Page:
A good place to start

On this site you will find little snippets of information about life. It’s a place where you will discover reminders and hints and tips for ‘keeping on’ after you have felt the absence of a partner at home but ‘still with you’ as a result of dementia. And that’s a loss…….. a loss that continues………

Grieving the loss of a partner usually happens after a death but, for me (and maybe you), that grief seems to be ever-present, even when your loved-one is still ‘here – but not here’. My wife, after more than sixty years of wedded bliss is, in most ways, lost to me now. Most days she still recognises me, but not our lovely children and other family. Does that resonate with you?

It became apparent over recent years that in the longer term I would no longer be able to care for my beloved wife at home, even though we had been getting home-help support for a couple of years.

As a family, we finally agreed to place my darling wife into full-time care. That was several months ago and already it seems like years. Fortunately, we found a suitable facility about three kilometres away, an easy drive or a ride on my electric bike (in fine weather!).

The process leading up to the choice of a care home will be explained in due course, elsewhere on this site, but before that, I thought you might like consider what it was like for me in the first year of our separation, after placing a partner in care….. You can probably imagine this scenario:

  • Visiting
  • but not being able to have a meaningful conversation,
  • walking together
  • but seeing different things,
  • sharing a meal sometimes, but then…….
  • coming home to an empty nest – a nest with a presence ’everywhere, but nowhere’.

At home: two chairs facing the TV, the table set for one, preparing a solo meal, a lonely bed – …..I don’t need to go on – it’s probably familiar territory to you!

This website is therapy for me, and I hope a help for you. It also may help me financially, too, if you take advantage of the offers of my sponsoring advertisers.

Placing a loved-one into care is a very costly move, financially and emotionally. I have stayed on in our modest villa at a retirement village and used our accumulated savings, plus more from my children, to partly pay the necessary Refundable Accommodation Deposit (RAD). But There wasn’t enough, even then, to pay the full in-going RAD of the facility. We covered the shortfall, in the way many other couples must, by ‘borrowing’ the difference from the Aged Care home. The interest on that is charged at a government approved rate and deducted monthly from the RAD. If you can afford it, you could pay the monthly interest from your own income and leave the RAD intact.

We were already on a Centrelink Aged part-pension but, as a result of our new separated living, it has been increased, for both of us, to the full pension rate and that is supposed to pay for our separate living expenses. Luckily, as result of a decision earlier in our lives, we have also have a small exempt personal insurance pension which will help me to cover my costs of remaining here in our retirement villa and the ‘extras’ charged by the Care Home above the pension income.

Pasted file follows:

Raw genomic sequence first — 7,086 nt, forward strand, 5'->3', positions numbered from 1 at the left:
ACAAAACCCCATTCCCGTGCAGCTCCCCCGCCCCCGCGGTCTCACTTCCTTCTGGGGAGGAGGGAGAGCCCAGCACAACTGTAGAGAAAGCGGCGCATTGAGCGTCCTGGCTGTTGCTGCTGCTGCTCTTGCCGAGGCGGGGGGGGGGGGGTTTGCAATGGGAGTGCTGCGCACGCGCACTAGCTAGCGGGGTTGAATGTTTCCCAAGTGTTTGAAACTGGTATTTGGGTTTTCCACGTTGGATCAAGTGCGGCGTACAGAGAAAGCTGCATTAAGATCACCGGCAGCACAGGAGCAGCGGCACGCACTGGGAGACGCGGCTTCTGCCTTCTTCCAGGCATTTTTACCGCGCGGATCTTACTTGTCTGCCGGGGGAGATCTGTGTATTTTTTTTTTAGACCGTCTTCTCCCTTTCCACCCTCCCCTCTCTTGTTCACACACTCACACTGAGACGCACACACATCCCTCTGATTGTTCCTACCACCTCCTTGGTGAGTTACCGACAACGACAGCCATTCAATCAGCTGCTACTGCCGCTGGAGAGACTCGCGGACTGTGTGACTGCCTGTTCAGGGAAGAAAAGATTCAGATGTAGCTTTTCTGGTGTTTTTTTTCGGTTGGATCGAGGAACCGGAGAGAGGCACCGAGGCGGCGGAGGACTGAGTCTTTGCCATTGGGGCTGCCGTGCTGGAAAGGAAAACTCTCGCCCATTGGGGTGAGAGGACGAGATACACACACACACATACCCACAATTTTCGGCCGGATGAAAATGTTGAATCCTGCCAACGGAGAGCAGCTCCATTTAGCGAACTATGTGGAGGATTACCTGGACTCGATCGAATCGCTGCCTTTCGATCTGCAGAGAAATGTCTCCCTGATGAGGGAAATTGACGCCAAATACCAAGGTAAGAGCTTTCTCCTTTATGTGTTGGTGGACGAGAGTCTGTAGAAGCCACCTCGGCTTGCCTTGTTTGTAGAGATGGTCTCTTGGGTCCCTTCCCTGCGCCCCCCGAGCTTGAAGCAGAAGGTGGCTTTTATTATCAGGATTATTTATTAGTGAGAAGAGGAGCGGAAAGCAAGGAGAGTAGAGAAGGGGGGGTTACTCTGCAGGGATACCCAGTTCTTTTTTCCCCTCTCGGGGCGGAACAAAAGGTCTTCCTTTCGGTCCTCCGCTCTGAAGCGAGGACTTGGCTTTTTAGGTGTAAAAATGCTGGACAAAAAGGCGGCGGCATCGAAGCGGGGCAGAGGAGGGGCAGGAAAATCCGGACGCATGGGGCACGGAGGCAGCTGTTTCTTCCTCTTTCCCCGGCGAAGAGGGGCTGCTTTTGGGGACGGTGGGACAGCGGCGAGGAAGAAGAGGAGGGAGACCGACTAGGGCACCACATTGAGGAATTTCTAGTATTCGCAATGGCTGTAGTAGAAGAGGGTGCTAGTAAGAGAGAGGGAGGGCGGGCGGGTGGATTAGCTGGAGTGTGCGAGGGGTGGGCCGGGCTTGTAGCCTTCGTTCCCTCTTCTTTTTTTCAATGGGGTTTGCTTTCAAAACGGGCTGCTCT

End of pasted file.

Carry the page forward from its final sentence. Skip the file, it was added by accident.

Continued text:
Because my wife’s Alzheimer’s had progressed more quickly than I expected, the decision to place her in full-time care became rather more imperative. My health, and hers, was in jeopardy and our children urged me to take some action, and I wasn’t entirely ready!

Inspecting appropriate care homes, analysing the financial aspects, getting our affairs in order and understanding the ramifications, takes time and effort as well as an emotional toll.

Now that I’ve learned more, I thought it could be useful to share some of the thoughts, ideas, and real-life information from that experience.
Perhaps it will help you to prepare for what may be a similar, unexpected, turn in your life.

  • On these pages you can discover some of the things you’ll need to check out when preparing for your new ‘separated/single’ way of life.  
  • You’ll find out that it takes more time than you thought!
  • You will see there are some unexpected costs.
  • That it matters how much we spend, how we spend it, and what’s left!

Check the rest of this site for topics of interest to you. Undoubtedly there will be other aspects you’d like to know about that haven’t been covered here. I most certainly don’t have all the answers, but there are lots of links to places on the web for you to go exploring.  So, let’s get started…Here’s one link of interest and there are other resources listed on the right: https://www.healthdirect.gov.au/alzheimers-disease

Now, what’s next?

There are some very good specialist aged-care advisors in Melbourne and I am happy to recommend the one that smoothed our way through those twisted paths. Believe me, the fee will be worth it.    

If you live in Victoria but outside easy reach of Melbourne, let me know. I may be able to suggest a place to stay while you consult with a financial planner. If you live interstate, you will need to check the local availability of a specialist aged-care advisor. If you know of someone in your local area, let me know, it could help another person like yourself. As this site develops, I will add links to help.